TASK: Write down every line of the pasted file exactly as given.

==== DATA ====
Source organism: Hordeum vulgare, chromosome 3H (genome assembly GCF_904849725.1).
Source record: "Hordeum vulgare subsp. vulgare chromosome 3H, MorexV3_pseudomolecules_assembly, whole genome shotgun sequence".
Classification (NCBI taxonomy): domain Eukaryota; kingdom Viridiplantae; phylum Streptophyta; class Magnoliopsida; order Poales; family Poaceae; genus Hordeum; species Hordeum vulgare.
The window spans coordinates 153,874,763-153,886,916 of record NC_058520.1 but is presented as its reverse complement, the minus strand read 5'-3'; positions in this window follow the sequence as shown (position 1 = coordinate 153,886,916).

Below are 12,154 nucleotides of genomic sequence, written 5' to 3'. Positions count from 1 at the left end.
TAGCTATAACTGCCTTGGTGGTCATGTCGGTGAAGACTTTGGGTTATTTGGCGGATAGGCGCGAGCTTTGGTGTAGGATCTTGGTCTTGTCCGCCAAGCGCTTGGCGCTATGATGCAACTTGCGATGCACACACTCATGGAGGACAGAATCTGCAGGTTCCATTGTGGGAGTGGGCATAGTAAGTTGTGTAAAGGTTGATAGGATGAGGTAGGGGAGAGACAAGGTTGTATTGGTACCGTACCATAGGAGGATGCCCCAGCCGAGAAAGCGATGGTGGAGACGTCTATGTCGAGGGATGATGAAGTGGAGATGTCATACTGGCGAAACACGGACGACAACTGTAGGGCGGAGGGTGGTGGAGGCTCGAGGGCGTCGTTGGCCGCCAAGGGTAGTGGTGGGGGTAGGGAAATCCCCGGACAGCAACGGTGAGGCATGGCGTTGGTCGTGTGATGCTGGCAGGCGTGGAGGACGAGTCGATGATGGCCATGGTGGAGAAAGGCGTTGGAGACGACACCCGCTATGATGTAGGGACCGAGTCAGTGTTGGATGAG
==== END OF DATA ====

Source organism: Hordeum vulgare, chromosome 3H (genome assembly GCF_904849725.1).
Source record: "Hordeum vulgare subsp. vulgare chromosome 3H, MorexV3_pseudomolecules_assembly, whole genome shotgun sequence".
Classification (NCBI taxonomy): domain Eukaryota; kingdom Viridiplantae; phylum Streptophyta; class Magnoliopsida; order Poales; family Poaceae; genus Hordeum; species Hordeum vulgare.
The window spans coordinates 153,874,763-153,886,916 of record NC_058520.1 but is presented as its reverse complement, the minus strand read 5'-3'; positions in this window follow the sequence as shown (position 1 = coordinate 153,886,916).

Below are 12,154 nucleotides of genomic sequence, written 5' to 3'. Positions count from 1 at the left end.
TAGCTATAACTGCCTTGGTGGTCATGTCGGTGAAGACTTTGGGTTATTTGGCGGATAGGCGCGAGCTTTGGTGTAGGATCTTGGTCTTGTCCGCCAAGCGCTTGGCGCTATGATGCAACTTGCGATGCACACACTCATGGAGGACAGAATCTGCAGGTTCCATTGTGGGAGTGGGCATAGTAAGTTGTGTAAAGGTTGATAGGATGAGGTAGGGGAGAGACAAGGTTGTATTGGTACCGTACCATAGGAGGATGCCCCAGCCGAGAAAGCGATGGTGGAGACGTCTATGTCGAGGGATGATGAAGTGGAGATGTCATACTGGCGAAACACGGACGACAACTGTAGGGCGGAGGGTGGTGGAGGCTCGAGGGCGTCGTTGGCCGCCAAGGGTAGTGGTGGGGGTAGGGAAATCCCCGGACAGCAACGGTGAGGCATGGCGTTGGTCGTGTGATGCTGGCAGGCGTGGAGGACGAGTCGATGATGGCCATGGTGGAGAAAGGCGTTGGAGACGACACCCGCTATGATGTAGGGACCGAGTCAGTGTTGGATGAG